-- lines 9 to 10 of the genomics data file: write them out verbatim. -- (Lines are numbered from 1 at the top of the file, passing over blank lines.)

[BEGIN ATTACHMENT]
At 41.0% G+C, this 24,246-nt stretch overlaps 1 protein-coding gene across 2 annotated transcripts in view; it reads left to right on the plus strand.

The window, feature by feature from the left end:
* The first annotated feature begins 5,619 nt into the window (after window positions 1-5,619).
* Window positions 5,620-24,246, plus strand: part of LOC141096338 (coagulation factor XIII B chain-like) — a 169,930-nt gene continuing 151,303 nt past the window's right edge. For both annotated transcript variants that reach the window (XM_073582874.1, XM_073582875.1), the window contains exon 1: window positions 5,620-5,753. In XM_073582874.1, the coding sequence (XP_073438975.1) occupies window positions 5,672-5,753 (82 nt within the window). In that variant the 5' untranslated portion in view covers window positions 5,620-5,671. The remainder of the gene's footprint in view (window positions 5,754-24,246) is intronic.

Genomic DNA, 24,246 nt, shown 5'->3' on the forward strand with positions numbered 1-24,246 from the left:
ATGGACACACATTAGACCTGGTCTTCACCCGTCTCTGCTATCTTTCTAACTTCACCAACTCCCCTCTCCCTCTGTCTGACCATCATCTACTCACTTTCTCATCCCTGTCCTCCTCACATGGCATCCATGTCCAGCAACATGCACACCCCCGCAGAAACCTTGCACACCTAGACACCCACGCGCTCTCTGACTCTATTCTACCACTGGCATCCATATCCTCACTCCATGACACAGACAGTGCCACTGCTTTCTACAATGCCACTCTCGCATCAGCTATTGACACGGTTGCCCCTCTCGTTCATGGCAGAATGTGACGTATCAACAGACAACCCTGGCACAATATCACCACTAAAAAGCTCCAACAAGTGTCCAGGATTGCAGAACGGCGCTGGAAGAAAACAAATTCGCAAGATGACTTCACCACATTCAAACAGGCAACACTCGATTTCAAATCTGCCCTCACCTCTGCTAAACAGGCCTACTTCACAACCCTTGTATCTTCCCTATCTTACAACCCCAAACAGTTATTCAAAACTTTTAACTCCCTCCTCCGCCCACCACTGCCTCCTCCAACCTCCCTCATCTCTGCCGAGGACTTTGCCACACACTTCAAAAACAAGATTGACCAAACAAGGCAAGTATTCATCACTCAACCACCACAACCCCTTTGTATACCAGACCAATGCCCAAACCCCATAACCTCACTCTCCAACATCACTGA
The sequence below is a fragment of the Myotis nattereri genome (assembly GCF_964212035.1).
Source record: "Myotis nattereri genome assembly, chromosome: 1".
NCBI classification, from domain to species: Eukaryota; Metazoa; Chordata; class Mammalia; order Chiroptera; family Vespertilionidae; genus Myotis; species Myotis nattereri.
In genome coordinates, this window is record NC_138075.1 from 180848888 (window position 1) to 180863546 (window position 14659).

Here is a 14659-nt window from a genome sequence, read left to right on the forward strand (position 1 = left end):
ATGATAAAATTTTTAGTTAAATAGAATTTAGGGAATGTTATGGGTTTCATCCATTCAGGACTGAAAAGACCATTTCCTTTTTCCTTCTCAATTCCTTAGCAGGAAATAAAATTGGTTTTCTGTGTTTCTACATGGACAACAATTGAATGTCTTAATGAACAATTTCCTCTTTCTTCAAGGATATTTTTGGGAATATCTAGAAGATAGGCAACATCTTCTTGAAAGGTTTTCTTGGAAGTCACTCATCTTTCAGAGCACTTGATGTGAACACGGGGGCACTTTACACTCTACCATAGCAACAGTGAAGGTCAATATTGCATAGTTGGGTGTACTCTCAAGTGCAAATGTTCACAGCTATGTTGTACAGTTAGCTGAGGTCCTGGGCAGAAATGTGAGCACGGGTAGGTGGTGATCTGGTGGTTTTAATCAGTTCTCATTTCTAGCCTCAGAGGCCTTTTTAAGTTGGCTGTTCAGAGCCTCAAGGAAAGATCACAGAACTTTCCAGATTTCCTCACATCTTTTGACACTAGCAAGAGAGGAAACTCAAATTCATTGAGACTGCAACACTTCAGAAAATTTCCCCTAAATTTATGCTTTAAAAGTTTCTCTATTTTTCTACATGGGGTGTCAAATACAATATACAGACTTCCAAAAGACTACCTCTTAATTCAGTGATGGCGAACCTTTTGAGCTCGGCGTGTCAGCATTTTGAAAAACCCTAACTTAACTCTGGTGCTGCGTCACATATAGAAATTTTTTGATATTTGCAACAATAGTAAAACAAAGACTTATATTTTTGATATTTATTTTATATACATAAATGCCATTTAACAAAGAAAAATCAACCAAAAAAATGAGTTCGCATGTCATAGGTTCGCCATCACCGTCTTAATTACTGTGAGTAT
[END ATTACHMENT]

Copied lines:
NCBI classification, from domain to species: Eukaryota; Metazoa; Chordata; class Mammalia; order Chiroptera; family Vespertilionidae; genus Myotis; species Myotis nattereri.
In genome coordinates, this window is record NC_138075.1 from 180848888 (window position 1) to 180863546 (window position 14659).